KARACHI: The US dollar continued to rise despite ample supply and traded as high as Rs107.70 in the open market on Tuesday, bringing into question the strategy adopted by the State Bank of Pakistan (SBP) and exchange companies to keep the greenback at Rs106.20.
Currency experts believe that panic in the bourse has started to affect the currency market, and a rush for dollar buying has pushed up its value creating a wide gap between the inter-bank and open market rates.
The State Bank has been supplying dollars at Rs105.90 and exchange companies promised to sell it at Rs106.20. But the agreement on price was soon broken, allowing the greenback to set its own destination.
Currency dealers said the US currency is gaining strength due to increasing demand, but they failed to explain why the demand has suddenly gone up.
An expert on currency movement said the stock market crisis and investigation over terrorist financing have fuelled demand.
“This is the premium for heightened uncertainty on multiple fronts,” Eman Khan of Tresmark said, adding: “This panic could flow over to the interbank market especially as equity dollars will flow out.”
The inter-bank did not show any sign of panic but the currency dealers said the pressure is mounting to break the barrier of Rs105.50 per dollar. The outflow of dollars through equity market has picked up pace in the last 15 days.
According to a research report, $206 million has flown out from the equity market since the beginning of this fiscal year.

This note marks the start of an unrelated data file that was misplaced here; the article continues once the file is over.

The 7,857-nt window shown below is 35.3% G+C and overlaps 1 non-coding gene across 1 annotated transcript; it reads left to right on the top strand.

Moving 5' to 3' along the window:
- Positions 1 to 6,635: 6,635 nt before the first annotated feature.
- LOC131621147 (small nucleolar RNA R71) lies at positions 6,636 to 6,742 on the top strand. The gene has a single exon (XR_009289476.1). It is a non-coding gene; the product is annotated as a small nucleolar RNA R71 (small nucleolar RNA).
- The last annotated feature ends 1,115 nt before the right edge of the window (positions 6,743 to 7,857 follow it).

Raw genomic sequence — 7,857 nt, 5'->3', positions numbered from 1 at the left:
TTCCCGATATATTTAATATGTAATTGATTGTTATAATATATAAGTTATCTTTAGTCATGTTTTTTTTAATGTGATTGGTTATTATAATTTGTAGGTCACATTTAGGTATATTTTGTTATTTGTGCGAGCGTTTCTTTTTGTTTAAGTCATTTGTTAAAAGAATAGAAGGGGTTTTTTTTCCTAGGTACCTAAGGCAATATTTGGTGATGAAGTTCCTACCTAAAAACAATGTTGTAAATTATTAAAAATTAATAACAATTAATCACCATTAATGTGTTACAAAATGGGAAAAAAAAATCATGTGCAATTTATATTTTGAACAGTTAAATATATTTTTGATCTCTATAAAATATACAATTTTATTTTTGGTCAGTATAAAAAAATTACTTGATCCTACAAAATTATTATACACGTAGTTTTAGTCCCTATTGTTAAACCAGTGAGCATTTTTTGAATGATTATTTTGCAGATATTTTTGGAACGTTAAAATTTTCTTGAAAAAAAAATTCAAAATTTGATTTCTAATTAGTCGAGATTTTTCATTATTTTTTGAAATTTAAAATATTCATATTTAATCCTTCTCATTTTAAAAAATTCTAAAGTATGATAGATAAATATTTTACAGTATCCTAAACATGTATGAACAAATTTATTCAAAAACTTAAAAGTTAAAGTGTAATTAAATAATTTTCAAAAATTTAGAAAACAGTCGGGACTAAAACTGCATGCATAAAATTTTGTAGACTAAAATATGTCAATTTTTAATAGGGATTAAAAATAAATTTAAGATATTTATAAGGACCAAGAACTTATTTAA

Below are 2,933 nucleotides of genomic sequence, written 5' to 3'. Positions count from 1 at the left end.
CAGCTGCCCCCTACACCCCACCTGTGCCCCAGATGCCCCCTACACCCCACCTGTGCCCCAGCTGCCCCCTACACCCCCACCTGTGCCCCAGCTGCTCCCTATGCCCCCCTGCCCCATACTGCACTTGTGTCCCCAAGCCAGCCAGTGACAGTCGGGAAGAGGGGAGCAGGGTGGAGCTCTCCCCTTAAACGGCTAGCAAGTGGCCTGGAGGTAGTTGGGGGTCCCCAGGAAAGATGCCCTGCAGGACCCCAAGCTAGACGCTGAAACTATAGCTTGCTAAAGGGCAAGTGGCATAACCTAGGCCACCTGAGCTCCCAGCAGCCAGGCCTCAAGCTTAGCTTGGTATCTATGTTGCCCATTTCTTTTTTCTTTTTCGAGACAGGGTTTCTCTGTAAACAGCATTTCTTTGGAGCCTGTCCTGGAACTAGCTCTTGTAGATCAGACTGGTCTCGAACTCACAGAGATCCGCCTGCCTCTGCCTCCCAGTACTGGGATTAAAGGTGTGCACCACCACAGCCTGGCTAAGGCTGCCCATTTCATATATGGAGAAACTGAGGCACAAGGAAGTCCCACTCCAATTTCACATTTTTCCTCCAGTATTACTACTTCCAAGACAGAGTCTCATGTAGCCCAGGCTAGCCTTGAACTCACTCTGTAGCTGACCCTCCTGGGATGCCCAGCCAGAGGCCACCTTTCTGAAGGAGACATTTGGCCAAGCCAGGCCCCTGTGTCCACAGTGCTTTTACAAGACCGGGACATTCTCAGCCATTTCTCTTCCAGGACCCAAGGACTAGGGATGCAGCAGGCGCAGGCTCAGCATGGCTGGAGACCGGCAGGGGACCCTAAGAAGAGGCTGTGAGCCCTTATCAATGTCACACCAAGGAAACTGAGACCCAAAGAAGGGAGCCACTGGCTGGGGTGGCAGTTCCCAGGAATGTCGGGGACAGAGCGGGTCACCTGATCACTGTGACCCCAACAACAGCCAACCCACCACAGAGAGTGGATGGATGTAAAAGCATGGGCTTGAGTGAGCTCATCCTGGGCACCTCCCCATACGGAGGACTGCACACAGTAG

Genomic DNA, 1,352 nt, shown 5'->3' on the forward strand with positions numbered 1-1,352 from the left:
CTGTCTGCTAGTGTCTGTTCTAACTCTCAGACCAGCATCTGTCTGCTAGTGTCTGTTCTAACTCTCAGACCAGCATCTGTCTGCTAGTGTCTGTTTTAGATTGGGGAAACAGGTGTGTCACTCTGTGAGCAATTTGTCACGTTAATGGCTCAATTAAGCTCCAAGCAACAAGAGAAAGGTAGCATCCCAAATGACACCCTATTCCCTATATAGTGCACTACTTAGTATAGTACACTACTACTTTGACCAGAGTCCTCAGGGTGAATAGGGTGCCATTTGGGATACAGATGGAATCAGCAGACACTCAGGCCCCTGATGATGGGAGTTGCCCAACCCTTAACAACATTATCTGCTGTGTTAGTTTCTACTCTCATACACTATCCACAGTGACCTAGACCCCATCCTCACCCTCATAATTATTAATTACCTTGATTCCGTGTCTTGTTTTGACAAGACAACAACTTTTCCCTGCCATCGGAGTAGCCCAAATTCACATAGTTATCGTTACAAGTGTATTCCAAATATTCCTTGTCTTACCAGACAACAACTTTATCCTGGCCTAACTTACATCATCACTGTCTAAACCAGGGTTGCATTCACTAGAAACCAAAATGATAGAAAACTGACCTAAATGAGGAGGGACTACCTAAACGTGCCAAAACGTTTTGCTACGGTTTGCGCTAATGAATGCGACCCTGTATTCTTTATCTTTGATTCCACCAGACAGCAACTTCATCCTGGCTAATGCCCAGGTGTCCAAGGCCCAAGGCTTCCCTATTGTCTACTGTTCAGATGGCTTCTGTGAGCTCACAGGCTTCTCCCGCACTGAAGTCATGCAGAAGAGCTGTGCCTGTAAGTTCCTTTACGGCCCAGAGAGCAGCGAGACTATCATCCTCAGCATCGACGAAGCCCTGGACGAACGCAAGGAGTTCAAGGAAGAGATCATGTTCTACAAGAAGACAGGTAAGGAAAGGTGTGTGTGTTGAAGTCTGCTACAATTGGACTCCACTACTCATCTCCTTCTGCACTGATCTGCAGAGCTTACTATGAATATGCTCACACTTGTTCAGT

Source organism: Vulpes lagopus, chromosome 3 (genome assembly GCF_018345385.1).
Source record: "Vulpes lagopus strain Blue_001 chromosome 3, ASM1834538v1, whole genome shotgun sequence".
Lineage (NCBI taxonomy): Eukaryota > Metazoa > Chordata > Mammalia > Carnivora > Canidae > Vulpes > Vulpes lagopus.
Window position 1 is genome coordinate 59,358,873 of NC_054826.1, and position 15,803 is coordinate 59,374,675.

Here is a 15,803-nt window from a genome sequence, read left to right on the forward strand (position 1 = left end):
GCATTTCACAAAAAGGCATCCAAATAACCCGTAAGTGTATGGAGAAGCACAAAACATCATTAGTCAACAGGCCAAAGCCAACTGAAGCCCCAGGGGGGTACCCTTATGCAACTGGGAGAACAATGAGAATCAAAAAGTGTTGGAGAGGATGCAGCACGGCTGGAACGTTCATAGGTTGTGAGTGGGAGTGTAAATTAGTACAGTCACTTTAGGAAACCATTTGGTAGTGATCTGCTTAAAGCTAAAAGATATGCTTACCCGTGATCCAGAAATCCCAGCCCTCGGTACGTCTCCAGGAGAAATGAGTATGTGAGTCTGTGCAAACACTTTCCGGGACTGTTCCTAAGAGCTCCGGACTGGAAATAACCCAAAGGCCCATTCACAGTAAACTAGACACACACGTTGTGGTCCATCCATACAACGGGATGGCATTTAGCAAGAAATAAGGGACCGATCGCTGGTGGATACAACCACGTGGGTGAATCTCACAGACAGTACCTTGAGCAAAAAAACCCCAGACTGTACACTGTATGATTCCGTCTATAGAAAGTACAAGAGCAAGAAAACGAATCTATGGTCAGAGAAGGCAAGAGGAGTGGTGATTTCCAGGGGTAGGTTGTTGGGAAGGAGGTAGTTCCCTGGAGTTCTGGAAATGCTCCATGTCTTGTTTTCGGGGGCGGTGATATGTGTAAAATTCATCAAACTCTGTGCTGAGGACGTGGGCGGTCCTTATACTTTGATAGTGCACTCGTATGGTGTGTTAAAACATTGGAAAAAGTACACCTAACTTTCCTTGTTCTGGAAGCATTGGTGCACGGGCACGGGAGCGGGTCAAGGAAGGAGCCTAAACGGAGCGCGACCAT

“If the inter-bank market is left free, the dollar will surely go up,” said currency dealer Atif Ahmed.
Though the State Bank succeeded to keep the exchange rate stable in the inter-bank market, it failed to bring the free-market forces under control.
The investigation against the terrorists financing has also taken a definite shape in Pakistan for a few months. However, after the arrest of Karachi-born currency dealer Altaf Khanani in the United States, the probe has been intensified.
“Earlier dollars were available for those not willing to be identified, but now these companies have stopped supply to them. So they are now purchasing it legally pushing up its demand,” said a currency dealer.
“Most exchange companies do business with Dubai. But the arrest of Khanani and closure of his Al Zarooni Exchange in Dubai have created fear among exchange companies that investigation could be widened to Pakistan.”